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NTSB Releases Preliminary Crash Report

December 19, 2011, 5:00 PM by Don Jorgensen

NTSB Releases Preliminary Crash Report
SIOUX FALLS, SD - We're learning more about what happened in the moments leading up to a deadly Sioux Falls plane crash.

The National Transportation Safety Board released its preliminary report on Monday; it includes witness reports and new information on the incident and aircraft itself.
 
It turns out the Cessna crashed just days after passing its yearly inspection.

The left engine was replaced in April of 2004. The right engine was just installed in October of this year.
And according to the report, the older of the two engines appears to be where the problems started.

Witnesses noticed white smoke coming from behind the left engine as soon as the plane took off.  They then noticed fire in between the left engine and the fuselage.

At that point, witness say the plane began to turn left. 

According to the NTSB's preliminary report, the Cessna was on its way to Rapid City when 30 seconds into its flight, the air traffic controller informed the pilot of visible smoke coming from the plane.

"It appears he was trying to return to the airport to salvage the airplane or do the best he could with it," Harry Hybertson said.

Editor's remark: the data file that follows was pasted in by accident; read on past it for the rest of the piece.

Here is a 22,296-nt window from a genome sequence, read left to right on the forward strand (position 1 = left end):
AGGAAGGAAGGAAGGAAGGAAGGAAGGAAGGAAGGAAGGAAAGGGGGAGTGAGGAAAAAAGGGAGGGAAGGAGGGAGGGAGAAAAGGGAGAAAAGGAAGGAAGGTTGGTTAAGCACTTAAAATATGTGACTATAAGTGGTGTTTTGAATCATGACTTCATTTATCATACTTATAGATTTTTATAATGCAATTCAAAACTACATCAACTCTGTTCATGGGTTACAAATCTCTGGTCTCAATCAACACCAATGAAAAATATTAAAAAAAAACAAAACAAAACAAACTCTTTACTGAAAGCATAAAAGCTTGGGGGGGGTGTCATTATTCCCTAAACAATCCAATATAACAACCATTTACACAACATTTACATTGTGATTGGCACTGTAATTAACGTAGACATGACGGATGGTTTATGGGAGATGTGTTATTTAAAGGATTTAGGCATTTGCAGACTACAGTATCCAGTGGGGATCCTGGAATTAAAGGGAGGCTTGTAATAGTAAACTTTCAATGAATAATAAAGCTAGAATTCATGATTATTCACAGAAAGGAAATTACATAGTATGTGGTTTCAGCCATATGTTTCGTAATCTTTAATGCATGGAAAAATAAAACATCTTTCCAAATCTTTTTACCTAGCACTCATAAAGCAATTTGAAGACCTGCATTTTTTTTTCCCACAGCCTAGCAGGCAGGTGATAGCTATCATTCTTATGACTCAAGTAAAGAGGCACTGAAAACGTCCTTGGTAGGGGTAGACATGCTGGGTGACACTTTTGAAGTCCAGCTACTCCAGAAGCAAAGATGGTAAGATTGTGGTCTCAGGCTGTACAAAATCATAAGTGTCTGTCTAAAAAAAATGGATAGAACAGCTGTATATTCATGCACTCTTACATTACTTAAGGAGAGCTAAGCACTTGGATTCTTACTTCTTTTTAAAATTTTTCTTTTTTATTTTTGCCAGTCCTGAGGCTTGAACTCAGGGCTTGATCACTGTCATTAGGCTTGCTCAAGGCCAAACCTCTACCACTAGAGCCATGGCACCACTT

Hybertson is a flight instructor and has read the report. He says it appears the pilot lost his left engine and that's critical. 

"Just to put it real simple, when you lose one of two engines, you've lost 50 percent of your power.  When you've lost one of two engines, you've lost 90 some percent of your performance.  It's a big difference," Hybertson said.

Hybertson says the pilot was probably going through his emergency procedures, but he added that type of airplane is tough to fly when something goes wrong. 

"It's possible if everything is just right you can fly it on one engine, but if something else goes wrong and then you're in big trouble," Hybertson said.

According to the report, the left engine had nearly 1,500 flying hours on it. 

"That was probably close to TBO, which is time before overhaul and that's recommended," Hybertson said.

But Hybertson says that wouldn't have caused the engine to stall.

Four people lost their lives in the plane crash. They are pilot Brian Blake and passengers Daniel Swets, Kevin Anderson and Josh Lambrecht.

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